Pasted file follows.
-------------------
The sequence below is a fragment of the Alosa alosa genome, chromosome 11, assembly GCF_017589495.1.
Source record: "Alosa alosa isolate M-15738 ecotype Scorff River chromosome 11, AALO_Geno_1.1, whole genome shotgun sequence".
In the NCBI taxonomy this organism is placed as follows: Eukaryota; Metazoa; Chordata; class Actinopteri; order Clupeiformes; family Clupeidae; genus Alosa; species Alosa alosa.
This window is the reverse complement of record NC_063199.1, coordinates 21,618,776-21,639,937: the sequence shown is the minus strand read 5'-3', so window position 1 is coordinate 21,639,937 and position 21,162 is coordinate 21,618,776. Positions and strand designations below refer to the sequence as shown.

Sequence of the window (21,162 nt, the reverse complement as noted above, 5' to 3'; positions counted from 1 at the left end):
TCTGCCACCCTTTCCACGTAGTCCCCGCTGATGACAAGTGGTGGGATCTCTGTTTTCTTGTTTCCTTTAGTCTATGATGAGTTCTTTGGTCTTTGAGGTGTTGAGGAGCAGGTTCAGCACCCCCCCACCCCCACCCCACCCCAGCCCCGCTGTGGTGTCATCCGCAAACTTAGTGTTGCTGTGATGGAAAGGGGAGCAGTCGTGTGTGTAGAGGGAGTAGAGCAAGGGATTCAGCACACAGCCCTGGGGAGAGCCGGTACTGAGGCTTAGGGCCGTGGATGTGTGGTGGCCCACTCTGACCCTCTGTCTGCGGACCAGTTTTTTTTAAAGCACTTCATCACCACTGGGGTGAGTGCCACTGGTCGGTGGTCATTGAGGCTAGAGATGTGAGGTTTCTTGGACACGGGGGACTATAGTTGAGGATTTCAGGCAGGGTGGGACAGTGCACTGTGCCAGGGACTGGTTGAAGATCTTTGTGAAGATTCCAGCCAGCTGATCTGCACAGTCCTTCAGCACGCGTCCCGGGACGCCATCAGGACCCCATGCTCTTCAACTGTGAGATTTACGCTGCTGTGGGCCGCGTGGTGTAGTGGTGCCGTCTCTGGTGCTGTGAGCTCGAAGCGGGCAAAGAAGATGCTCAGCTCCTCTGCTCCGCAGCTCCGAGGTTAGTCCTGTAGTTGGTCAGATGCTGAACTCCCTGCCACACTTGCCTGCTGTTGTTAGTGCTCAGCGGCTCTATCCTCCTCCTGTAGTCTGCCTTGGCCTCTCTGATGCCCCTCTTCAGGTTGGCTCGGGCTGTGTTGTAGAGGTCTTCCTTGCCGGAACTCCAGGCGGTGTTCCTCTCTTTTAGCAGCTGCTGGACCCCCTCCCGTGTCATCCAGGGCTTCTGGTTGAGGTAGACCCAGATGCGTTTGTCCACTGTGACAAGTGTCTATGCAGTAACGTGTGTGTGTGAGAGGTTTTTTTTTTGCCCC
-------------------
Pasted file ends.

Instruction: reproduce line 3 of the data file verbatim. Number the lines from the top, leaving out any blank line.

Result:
In the NCBI taxonomy this organism is placed as follows: Eukaryota; Metazoa; Chordata; class Actinopteri; order Clupeiformes; family Clupeidae; genus Alosa; species Alosa alosa.